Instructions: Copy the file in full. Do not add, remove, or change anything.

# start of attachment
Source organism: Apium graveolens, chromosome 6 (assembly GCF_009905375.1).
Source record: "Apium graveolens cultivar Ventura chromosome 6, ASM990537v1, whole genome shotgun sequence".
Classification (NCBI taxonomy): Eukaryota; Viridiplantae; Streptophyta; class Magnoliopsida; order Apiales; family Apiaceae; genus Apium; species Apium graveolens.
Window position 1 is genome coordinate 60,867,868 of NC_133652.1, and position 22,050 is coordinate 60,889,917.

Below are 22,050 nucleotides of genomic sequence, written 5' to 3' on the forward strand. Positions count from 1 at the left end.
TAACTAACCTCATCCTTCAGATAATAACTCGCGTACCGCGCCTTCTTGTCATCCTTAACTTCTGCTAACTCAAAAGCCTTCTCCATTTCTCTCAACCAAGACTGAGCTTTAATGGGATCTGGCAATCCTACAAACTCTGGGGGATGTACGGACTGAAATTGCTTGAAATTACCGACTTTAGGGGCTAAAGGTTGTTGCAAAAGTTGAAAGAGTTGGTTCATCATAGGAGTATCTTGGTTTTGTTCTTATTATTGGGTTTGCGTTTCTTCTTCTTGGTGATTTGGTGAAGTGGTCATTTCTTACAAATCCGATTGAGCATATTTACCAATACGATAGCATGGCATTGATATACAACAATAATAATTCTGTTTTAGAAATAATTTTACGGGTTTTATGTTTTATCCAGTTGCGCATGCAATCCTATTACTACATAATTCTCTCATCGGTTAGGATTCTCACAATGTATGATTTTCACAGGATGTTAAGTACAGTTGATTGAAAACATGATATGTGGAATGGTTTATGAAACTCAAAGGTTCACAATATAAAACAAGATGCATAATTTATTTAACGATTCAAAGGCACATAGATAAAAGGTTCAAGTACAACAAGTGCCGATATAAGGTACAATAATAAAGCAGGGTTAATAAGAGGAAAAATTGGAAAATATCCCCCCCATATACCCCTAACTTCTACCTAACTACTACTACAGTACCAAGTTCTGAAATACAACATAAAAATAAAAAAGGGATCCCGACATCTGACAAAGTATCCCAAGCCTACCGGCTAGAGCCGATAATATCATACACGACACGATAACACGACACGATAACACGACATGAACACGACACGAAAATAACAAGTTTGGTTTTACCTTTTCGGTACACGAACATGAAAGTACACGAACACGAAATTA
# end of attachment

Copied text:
Source organism: Apium graveolens, chromosome 6 (assembly GCF_009905375.1).
Source record: "Apium graveolens cultivar Ventura chromosome 6, ASM990537v1, whole genome shotgun sequence".
Classification (NCBI taxonomy): Eukaryota; Viridiplantae; Streptophyta; class Magnoliopsida; order Apiales; family Apiaceae; genus Apium; species Apium graveolens.
Window position 1 is genome coordinate 60,867,868 of NC_133652.1, and position 22,050 is coordinate 60,889,917.

Below are 22,050 nucleotides of genomic sequence, written 5' to 3' on the forward strand. Positions count from 1 at the left end.
TAACTAACCTCATCCTTCAGATAATAACTCGCGTACCGCGCCTTCTTGTCATCCTTAACTTCTGCTAACTCAAAAGCCTTCTCCATTTCTCTCAACCAAGACTGAGCTTTAATGGGATCTGGCAATCCTACAAACTCTGGGGGATGTACGGACTGAAATTGCTTGAAATTACCGACTTTAGGGGCTAAAGGTTGTTGCAAAAGTTGAAAGAGTTGGTTCATCATAGGAGTATCTTGGTTTTGTTCTTATTATTGGGTTTGCGTTTCTTCTTCTTGGTGATTTGGTGAAGTGGTCATTTCTTACAAATCCGATTGAGCATATTTACCAATACGATAGCATGGCATTGATATACAACAATAATAATTCTGTTTTAGAAATAATTTTACGGGTTTTATGTTTTATCCAGTTGCGCATGCAATCCTATTACTACATAATTCTCTCATCGGTTAGGATTCTCACAATGTATGATTTTCACAGGATGTTAAGTACAGTTGATTGAAAACATGATATGTGGAATGGTTTATGAAACTCAAAGGTTCACAATATAAAACAAGATGCATAATTTATTTAACGATTCAAAGGCACATAGATAAAAGGTTCAAGTACAACAAGTGCCGATATAAGGTACAATAATAAAGCAGGGTTAATAAGAGGAAAAATTGGAAAATATCCCCCCCATATACCCCTAACTTCTACCTAACTACTACTACAGTACCAAGTTCTGAAATACAACATAAAAATAAAAAAGGGATCCCGACATCTGACAAAGTATCCCAAGCCTACCGGCTAGAGCCGATAATATCATACACGACACGATAACACGACACGATAACACGACATGAACACGACACGAAAATAACAAGTTTGGTTTTACCTTTTCGGTACACGAACATGAAAGTACACGAACACGAAATTA